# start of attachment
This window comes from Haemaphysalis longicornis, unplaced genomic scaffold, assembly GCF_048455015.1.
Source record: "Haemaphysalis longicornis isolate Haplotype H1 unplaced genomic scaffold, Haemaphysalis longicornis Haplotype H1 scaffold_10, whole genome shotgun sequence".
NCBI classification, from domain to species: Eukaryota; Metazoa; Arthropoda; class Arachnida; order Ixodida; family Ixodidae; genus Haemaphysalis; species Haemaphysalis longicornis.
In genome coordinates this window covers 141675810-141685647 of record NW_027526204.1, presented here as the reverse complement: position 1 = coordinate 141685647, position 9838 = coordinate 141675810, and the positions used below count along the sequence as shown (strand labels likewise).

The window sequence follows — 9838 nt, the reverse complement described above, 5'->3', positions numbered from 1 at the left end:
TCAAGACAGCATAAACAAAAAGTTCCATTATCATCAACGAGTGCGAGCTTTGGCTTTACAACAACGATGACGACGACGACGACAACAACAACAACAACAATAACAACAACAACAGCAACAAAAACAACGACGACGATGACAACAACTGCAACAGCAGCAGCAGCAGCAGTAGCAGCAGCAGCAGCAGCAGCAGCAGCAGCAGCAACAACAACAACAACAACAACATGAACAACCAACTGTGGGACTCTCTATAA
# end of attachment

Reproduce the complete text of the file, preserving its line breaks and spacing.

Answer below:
This window comes from Haemaphysalis longicornis, unplaced genomic scaffold, assembly GCF_048455015.1.
Source record: "Haemaphysalis longicornis isolate Haplotype H1 unplaced genomic scaffold, Haemaphysalis longicornis Haplotype H1 scaffold_10, whole genome shotgun sequence".
NCBI classification, from domain to species: Eukaryota; Metazoa; Arthropoda; class Arachnida; order Ixodida; family Ixodidae; genus Haemaphysalis; species Haemaphysalis longicornis.
In genome coordinates this window covers 141675810-141685647 of record NW_027526204.1, presented here as the reverse complement: position 1 = coordinate 141685647, position 9838 = coordinate 141675810, and the positions used below count along the sequence as shown (strand labels likewise).

The window sequence follows — 9838 nt, the reverse complement described above, 5'->3', positions numbered from 1 at the left end:
TCAAGACAGCATAAACAAAAAGTTCCATTATCATCAACGAGTGCGAGCTTTGGCTTTACAACAACGATGACGACGACGACGACAACAACAACAACAACAATAACAACAACAACAGCAACAAAAACAACGACGACGATGACAACAACTGCAACAGCAGCAGCAGCAGCAGTAGCAGCAGCAGCAGCAGCAGCAGCAGCAGCAGCAACAACAACAACAACAACAACATGAACAACCAACTGTGGGACTCTCTATAA